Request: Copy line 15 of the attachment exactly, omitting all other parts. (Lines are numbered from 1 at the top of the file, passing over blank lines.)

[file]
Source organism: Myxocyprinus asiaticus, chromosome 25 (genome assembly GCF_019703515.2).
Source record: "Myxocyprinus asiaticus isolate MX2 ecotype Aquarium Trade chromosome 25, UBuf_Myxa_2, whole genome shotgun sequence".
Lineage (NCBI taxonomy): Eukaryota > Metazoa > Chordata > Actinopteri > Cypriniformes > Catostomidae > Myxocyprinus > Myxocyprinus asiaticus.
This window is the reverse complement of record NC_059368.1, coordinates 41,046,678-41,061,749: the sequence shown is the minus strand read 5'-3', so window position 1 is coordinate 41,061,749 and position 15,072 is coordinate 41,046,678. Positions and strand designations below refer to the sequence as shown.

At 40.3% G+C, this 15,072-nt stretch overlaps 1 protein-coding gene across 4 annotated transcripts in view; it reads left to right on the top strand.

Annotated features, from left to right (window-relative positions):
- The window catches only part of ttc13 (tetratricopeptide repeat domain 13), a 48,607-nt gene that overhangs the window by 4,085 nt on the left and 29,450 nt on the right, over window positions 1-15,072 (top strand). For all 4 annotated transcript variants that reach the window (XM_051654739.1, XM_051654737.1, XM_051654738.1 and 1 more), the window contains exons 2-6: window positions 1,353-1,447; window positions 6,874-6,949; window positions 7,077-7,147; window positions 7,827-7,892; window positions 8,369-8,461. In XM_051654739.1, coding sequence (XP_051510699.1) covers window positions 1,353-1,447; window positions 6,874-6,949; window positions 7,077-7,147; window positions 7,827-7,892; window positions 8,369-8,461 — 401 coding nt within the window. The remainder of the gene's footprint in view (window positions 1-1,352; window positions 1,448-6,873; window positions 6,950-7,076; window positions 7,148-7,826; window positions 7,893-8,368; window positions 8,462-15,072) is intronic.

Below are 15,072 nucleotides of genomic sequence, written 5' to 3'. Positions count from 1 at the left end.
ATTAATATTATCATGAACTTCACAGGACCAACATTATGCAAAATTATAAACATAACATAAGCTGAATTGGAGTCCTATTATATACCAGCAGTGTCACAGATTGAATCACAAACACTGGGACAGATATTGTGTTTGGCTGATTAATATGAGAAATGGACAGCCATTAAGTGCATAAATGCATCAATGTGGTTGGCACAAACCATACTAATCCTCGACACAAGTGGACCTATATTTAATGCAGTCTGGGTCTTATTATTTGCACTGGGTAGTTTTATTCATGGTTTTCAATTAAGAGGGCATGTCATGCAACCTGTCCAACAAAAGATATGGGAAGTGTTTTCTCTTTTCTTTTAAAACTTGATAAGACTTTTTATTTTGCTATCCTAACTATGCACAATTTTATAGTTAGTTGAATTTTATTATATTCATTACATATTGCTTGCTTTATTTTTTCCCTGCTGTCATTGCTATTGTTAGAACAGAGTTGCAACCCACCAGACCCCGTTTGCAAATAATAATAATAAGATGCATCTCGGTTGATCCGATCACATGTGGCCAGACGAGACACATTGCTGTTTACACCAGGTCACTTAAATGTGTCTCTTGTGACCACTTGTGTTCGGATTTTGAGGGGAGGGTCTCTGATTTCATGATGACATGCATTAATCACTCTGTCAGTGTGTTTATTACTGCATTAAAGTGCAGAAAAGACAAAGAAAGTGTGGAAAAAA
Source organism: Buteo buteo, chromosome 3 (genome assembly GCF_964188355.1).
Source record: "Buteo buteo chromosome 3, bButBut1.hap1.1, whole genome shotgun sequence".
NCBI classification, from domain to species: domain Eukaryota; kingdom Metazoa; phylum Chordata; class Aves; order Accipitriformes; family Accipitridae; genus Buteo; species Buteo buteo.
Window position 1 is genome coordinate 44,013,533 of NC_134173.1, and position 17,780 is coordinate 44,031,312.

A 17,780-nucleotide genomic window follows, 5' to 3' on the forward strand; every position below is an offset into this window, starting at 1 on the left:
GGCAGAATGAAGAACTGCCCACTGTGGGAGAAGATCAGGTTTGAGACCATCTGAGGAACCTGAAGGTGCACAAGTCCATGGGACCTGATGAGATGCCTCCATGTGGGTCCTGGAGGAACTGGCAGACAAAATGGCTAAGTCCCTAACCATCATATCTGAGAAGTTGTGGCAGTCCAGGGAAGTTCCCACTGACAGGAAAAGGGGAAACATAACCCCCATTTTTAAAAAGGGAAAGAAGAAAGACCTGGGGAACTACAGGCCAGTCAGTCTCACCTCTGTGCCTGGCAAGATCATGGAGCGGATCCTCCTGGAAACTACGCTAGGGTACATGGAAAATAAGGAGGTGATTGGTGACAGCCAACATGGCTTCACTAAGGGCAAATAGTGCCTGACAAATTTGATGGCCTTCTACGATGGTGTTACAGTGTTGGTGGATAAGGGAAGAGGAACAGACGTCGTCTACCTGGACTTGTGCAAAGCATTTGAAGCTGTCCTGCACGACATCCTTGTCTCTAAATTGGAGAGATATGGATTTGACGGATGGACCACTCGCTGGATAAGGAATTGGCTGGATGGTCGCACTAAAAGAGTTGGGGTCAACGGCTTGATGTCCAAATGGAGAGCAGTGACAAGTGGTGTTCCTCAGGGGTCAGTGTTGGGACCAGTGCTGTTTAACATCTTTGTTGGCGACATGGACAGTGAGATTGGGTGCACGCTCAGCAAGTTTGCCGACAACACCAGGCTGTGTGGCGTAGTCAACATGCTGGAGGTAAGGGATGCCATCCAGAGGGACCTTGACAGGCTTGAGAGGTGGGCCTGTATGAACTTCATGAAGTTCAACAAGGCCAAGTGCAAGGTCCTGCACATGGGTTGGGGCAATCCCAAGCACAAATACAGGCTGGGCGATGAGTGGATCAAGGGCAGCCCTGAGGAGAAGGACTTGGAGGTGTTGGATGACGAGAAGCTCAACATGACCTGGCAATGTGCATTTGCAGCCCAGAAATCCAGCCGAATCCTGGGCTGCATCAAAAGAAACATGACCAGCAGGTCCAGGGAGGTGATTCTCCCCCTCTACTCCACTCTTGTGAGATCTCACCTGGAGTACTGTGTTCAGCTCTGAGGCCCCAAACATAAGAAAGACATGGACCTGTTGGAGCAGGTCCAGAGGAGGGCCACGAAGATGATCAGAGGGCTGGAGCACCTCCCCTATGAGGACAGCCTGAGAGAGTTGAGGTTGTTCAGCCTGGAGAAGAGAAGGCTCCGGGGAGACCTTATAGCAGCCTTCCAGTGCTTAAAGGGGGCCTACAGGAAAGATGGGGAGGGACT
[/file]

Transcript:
GGCAGAATGAAGAACTGCCCACTGTGGGAGAAGATCAGGTTTGAGACCATCTGAGGAACCTGAAGGTGCACAAGTCCATGGGACCTGATGAGATGCCTCCATGTGGGTCCTGGAGGAACTGGCAGACAAAATGGCTAAGTCCCTAACCATCATATCTGAGAAGTTGTGGCAGTCCAGGGAAGTTCCCACTGACAGGAAAAGGGGAAACATAACCCCCATTTTTAAAAAGGGAAAGAAGAAAGACCTGGGGAACTACAGGCCAGTCAGTCTCACCTCTGTGCCTGGCAAGATCATGGAGCGGATCCTCCTGGAAACTACGCTAGGGTACATGGAAAATAAGGAGGTGATTGGTGACAGCCAACATGGCTTCACTAAGGGCAAATAGTGCCTGACAAATTTGATGGCCTTCTACGATGGTGTTACAGTGTTGGTGGATAAGGGAAGAGGAACAGACGTCGTCTACCTGGACTTGTGCAAAGCATTTGAAGCTGTCCTGCACGACATCCTTGTCTCTAAATTGGAGAGATATGGATTTGACGGATGGACCACTCGCTGGATAAGGAATTGGCTGGATGGTCGCACTAAAAGAGTTGGGGTCAACGGCTTGATGTCCAAATGGAGAGCAGTGACAAGTGGTGTTCCTCAGGGGTCAGTGTTGGGACCAGTGCTGTTTAACATCTTTGTTGGCGACATGGACAGTGAGATTGGGTGCACGCTCAGCAAGTTTGCCGACAACACCAGGCTGTGTGGCGTAGTCAACATGCTGGAGGTAAGGGATGCCATCCAGAGGGACCTTGACAGGCTTGAGAGGTGGGCCTGTATGAACTTCATGAAGTTCAACAAGGCCAAGTGCAAGGTCCTGCACATGGGTTGGGGCAATCCCAAGCACAAATACAGGCTGGGCGATGAGTGGATCAAGGGCAGCCCTGAGGAGAAGGACTTGGAGGTGTTGGATGACGAGAAGCTCAACATGACCTGGCAATGTGCATTTGCAGCCCAGAAATCCAGCCGAATCCTGGGCTGCATCAAAAGAAACATGACCAGCAGGTCCAGGGAGGTGATTCTCCCCCTCTACTCCACTCTTGTGAGATCTCACCTGGAGTACTGTGTTCAGCTCTGAGGCCCCAAACATAAGAAAGACATGGACCTGTTGGAGCAGGTCCAGAGGAGGGCCACGAAGATGATCAGAGGGCTGGAGCACCTCCCCTATGAGGACAGCCTGAGAGAGTTGAGGTTGTTCAGCCTGGAGAAGAGAAGGCTCCGGGGAGACCTTATAGCAGCCTTCCAGTGCTTAAAGGGGGCCTACAGGAAAGATGGGGAGGGACT